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The Australian Cattle Dog Breed History
The Australian Cattle Dog (ACD), also known as the Queensland Heeler, Blue Heeler, and Red Heeler, is a herding dog developed in Australia for controlling cattle. It is a medium-sized dog with a lot of energy, intelligence and an independent streak.
The Australian Cattle Dog Breed
The precise origins of the Australian Cattle Dog are not known, but they appear to have been a distinct breed as early as 1897. It began when Smithfields were originally used in Australia for herding cattle, but these Australian Cattle Dog breeds were noisy and bit too hard, so they were bred with the Dingo, or wild dog prevalent in Australia, and were then called “Timmins Biters,” which were quieter, but still bit hard. Border Collies and Smooth-coated Collies, used for herding sheep, and the dingo were then bred with each other. In 1840, Thomas Hall bred a couple of Blue Smooth Highland Collies with dingoes and got the “Hall’s Heeler”. Then, in the 1870’s Fred Davis bred some Bull Terrier into them to make the Australian Cattle dogs more aggressive. These were relatively common as sporting and guard dogs in the late 19th and early 20th century. The resulting Australian Cattle Dog was of a slightly heavier and more muscular build than the Border Collie and of less temperamental nature, with good herding ability, the stamina to withstand extremes of temperature and the resourcefulness to forage and to feed itself on an omnivorous diet like a wild dog. Physically the "Heeler" has inherited a big broad head, strong jaws, and rather large pricked ears from the Bull Terrier. From the Dingo comes the distinctive sandy colour of the legs, and the tendency to regard a kennel as something to be sat on like a rock, or burrowed under, but almost never lived in, unless the rain is pouring down.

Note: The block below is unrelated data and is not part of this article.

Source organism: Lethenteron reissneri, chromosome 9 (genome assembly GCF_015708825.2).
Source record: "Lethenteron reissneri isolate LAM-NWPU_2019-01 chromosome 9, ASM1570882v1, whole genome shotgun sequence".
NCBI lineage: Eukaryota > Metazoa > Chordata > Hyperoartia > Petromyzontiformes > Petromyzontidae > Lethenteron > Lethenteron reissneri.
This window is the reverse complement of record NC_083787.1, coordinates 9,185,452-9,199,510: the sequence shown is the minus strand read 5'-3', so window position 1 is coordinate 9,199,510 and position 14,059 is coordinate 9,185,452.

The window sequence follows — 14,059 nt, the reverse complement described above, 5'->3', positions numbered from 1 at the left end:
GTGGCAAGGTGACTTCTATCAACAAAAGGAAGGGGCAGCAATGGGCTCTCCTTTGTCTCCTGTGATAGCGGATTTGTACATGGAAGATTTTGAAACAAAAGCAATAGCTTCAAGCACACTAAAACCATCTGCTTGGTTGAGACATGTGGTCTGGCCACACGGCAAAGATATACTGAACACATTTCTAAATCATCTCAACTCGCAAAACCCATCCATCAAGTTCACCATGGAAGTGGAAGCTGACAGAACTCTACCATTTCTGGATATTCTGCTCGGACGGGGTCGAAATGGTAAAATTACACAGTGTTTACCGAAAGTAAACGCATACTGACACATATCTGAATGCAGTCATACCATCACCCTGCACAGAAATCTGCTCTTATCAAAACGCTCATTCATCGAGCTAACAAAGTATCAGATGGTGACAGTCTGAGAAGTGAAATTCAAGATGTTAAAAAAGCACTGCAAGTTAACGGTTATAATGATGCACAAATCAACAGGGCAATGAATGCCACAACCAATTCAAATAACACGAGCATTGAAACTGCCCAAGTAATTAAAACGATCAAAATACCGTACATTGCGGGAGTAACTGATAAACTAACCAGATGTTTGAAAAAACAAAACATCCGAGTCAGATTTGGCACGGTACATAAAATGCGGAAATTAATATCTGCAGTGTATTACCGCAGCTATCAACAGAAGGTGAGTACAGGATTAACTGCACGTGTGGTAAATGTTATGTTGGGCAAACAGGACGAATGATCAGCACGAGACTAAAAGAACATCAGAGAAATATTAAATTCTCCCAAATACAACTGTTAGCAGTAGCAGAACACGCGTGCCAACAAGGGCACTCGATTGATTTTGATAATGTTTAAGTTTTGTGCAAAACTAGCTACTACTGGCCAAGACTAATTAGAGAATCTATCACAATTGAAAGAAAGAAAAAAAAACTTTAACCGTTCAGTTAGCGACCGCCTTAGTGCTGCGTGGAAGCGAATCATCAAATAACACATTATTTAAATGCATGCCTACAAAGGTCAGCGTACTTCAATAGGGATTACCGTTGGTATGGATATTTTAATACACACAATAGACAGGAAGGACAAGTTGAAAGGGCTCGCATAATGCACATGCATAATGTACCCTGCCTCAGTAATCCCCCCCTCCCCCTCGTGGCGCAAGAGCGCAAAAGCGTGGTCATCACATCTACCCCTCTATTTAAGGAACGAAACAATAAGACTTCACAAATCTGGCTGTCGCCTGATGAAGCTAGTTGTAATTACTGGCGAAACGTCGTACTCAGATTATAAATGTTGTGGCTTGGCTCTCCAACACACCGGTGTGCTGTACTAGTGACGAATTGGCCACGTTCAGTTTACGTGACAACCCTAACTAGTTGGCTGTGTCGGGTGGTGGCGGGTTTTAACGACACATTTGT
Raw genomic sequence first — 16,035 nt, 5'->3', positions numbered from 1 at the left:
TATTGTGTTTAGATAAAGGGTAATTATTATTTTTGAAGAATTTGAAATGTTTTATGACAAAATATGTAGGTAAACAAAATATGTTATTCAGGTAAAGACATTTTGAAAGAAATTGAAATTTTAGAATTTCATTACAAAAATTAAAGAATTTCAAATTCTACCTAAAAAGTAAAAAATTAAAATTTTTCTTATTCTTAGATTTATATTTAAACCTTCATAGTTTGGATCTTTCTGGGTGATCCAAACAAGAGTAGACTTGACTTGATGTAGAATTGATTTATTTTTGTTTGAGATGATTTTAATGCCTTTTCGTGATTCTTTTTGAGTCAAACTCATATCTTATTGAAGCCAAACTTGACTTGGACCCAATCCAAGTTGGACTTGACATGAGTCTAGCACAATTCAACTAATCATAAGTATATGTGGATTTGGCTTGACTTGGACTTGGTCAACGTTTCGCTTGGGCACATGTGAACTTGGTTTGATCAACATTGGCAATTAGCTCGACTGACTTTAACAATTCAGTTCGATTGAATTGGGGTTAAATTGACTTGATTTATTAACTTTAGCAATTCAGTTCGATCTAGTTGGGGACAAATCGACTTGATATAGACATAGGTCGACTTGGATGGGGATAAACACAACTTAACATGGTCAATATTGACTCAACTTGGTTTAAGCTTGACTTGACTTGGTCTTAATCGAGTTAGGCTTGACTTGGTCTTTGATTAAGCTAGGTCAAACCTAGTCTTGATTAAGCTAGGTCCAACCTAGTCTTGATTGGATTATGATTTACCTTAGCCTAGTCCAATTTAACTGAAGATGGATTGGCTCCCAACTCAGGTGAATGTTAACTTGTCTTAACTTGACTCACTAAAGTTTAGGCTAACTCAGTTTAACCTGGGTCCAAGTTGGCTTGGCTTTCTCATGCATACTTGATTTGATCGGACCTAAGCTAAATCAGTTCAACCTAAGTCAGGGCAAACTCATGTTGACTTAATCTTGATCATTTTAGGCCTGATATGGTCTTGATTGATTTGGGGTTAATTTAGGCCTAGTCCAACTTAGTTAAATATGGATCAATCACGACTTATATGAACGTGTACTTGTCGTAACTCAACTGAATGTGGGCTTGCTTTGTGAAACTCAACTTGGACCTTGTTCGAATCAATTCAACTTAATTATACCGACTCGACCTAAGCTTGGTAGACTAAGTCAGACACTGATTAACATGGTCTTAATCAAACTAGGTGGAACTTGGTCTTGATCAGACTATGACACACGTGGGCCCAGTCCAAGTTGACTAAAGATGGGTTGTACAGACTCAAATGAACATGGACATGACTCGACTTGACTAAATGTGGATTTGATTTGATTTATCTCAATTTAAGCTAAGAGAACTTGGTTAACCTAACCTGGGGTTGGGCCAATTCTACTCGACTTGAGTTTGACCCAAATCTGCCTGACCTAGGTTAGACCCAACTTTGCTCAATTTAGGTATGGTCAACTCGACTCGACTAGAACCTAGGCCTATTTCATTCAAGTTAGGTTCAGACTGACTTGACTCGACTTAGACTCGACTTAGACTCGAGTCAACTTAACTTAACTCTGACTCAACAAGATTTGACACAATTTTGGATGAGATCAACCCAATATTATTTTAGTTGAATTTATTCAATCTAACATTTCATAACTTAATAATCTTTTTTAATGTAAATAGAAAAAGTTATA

Like the Welsh Corgi, the Australian Cattle Dog is fearless with cattle and has a tendency to nip their heels to keep them moving, when herding. This trait is undesirable when the dog applies to humans, and also to horses. In order to create a breed that had a strong natural affiliation with horses, the Cattle Dog was crossed with the Dalmatian, which although not a working dog, was popular during the 19th and early 20th century as a carriage dog, running beside the horses. The resultant Australian Cattle Dog was one which was friendly to horses and would work cooperatively with a horse, in a herding situation.
This breeding with the Dalmatian led to the spotted colouration valued in "Blue Heelers", the dark colour being the somewhat bluish black of the collie. For many years "Blue Heelers" commonly had large black patches on the body, as well as the Collie's mask. It was also common for them to have ears that lay back against the head like some Collies. The flat ears of the Australian Cattle Dog are now considered undesirable for showing.